Catching trout starts long before you pick up the rod and reel. A bit of preparation and research can go along way in setting yourself up for success. That’s why we asked Jerry, local angling guide from Reel North Adventures for some helpful tips and tricks.
If you want to catch rainbow trout you will want to start with a lake you know has them in it. Here are a few helpful resources for dialling in.
- Angler Atlas: What an amazing resource! Free fishing maps for lakes, rivers and ocean. See fish species, hotspots, boat launches and more!
- Go Fish BC: Another great resource with plenty of “how to fish” tips, an interactive map that will help show you which stocked lake to fish, and stocking reports that can be searched by species.
- IFish BC: A purchasable app for iPhone & Android every fisherman needs. Featuring over 3500 BC lakes, ponds, and reservoirs with Proximity Search to find lakes around you, Google Map integration at each lake, and Depth Charts for most lakes!
- Habitat Wizard: This one is for the real fishing nerds! Habitat Wizard is a map-based tool that allows users to spatially access detailed fish, wildlife and ecosystem information online.
- Ask around: Local Facebook fishing pages, asking those you know who fish, online fishing forums, and of course your local fishing tackle shops!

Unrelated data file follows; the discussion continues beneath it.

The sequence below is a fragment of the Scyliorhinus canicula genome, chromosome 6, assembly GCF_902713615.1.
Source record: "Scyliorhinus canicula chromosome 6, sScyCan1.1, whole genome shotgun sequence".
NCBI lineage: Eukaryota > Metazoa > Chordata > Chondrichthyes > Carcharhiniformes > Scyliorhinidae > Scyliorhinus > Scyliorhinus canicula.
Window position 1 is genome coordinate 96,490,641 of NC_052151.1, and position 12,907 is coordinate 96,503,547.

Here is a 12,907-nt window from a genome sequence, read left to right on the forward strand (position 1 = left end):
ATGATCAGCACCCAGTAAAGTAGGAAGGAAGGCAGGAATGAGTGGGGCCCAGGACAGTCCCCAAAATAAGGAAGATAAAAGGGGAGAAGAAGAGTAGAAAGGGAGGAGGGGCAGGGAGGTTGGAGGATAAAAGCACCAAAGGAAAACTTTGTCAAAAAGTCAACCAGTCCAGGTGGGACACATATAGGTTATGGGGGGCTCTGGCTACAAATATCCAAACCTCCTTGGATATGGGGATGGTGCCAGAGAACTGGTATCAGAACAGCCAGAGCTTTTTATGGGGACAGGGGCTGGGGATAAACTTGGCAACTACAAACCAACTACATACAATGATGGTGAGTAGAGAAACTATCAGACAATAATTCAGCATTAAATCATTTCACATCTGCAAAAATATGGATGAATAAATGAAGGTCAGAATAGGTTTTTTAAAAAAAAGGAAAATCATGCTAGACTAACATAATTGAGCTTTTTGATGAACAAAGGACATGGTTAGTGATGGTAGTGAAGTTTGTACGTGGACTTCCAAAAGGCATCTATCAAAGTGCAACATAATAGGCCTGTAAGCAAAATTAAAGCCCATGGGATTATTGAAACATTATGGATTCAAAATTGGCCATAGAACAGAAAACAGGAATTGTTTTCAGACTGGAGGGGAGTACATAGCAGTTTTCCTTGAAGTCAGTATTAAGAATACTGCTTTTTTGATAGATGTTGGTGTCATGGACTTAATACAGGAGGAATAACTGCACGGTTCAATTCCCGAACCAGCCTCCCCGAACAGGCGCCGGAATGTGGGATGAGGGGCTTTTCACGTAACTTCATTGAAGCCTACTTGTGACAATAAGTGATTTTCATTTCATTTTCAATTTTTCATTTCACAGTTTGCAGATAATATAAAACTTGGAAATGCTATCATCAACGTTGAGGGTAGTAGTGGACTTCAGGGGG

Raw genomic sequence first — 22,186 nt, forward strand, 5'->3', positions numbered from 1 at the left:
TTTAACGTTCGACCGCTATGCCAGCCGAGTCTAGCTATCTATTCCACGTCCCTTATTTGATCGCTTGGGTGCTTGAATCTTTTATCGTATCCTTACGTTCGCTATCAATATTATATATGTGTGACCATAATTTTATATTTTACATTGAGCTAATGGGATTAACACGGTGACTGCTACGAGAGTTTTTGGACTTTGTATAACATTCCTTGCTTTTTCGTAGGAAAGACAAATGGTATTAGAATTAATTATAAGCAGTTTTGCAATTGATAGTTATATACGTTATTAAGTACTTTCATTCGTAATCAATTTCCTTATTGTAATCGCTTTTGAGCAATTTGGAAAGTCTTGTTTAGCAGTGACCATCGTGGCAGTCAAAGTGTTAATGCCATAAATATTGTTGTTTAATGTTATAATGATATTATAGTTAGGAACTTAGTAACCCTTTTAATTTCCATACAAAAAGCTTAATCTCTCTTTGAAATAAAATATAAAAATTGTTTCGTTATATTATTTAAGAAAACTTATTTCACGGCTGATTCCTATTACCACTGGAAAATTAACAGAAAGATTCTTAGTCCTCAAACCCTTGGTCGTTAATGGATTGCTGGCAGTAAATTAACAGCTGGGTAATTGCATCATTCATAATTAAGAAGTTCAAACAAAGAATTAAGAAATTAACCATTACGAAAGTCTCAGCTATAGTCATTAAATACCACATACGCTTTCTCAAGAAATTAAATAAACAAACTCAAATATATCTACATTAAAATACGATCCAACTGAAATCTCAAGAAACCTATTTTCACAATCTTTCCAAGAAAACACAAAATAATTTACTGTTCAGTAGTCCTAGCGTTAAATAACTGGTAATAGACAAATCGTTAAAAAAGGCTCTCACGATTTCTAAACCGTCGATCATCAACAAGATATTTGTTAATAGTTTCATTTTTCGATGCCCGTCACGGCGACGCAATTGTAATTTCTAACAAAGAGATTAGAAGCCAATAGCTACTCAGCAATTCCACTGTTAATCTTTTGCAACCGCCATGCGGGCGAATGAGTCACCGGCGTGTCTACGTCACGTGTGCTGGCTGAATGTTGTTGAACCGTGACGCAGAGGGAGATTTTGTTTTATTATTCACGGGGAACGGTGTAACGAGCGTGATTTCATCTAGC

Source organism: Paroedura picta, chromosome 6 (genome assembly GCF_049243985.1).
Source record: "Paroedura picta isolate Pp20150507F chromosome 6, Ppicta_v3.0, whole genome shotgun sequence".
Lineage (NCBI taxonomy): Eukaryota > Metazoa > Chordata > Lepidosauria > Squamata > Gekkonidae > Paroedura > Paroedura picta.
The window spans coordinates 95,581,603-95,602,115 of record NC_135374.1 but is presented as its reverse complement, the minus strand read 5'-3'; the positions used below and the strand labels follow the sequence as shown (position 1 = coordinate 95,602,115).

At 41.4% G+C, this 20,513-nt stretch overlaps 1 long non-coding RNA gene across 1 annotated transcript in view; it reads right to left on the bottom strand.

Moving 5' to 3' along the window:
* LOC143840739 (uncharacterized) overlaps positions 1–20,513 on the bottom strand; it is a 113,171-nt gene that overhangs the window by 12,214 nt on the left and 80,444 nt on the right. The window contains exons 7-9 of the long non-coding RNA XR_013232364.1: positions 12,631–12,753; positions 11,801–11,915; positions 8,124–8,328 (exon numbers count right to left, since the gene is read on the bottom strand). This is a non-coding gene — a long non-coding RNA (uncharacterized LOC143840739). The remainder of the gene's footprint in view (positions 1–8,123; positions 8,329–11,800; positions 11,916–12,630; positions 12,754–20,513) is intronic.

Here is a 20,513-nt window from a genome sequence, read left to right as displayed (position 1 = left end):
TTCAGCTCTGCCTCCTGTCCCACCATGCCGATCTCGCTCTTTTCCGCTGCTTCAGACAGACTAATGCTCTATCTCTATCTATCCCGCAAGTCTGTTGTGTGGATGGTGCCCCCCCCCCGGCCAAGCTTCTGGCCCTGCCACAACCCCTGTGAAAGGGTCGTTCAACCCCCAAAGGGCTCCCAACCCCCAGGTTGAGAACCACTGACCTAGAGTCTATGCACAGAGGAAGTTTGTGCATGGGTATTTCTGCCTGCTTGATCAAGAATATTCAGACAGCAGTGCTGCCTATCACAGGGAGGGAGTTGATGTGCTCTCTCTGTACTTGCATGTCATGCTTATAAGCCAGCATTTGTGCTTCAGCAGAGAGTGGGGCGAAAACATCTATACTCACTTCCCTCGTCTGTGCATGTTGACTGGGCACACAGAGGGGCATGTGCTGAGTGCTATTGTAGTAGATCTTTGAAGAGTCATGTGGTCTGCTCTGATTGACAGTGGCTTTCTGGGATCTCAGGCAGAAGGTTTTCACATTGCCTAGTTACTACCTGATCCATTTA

Go Deep or Go Home
Warm summer days can make fishing very enjoyable in August although challenging due to how the warmer water temperatures impact fish behaviour, however, the good news is this problem is easily solved by targeting rainbows at depths of 15-25 feet. This is because Rainbow Trout need cool oxygenated water and can easily find this in the 15-25 foot range when summertime temperatures are highest. To reach this optimum depth I recommend full sink fly lines with a sink rating of 6ips or add 1-1.5oz of weight to your lure or bait. Also, a fish finder is a great tool to show you the specific depth fish are congregating at.
The Early Bird Gets the Worm
So why does this catchy often quoted phrase hold true? Well, most of it has to do with temperature. In the late summer water temperatures are higher than normal and this can make trout a bit lethargic. Water temperatures are coolest in the early morning and late evening and trout will be more active and prone to feeding during these times.
Sunscreen, bug spray, oil, gas and other unnatural scents are not uncommon to have on our hands-on fishing trips but these can turn away trout if touching your lure, bait, or fly. A good practice before handling your lure or bait is to grab some dirt and rub it all over your hands and then wipe them on some grass or leaves and then wash off the rest in the water.
What’s for Dinner?
- For fly anglers: A leech or dragon fly nymph is a great summertime all-around choice to start with. These big tasty treats are great at attracting larger trout and can work well regardless of other insect hatches occurring.
- Lures: I recommend Rooster Tails, Bang Tails, Quick Fish, FlatFish, Panther Martins, Dick Nite Spoons, Mepps Spinners and Small Apex’s.
- Bait: Baiting your hook with a small piece of worm (my favorite for trout), maggot, corn, egg, or artificial bait can be a great additive to your lure. Remember less is more. Too much bait can impact the natural action of your lure.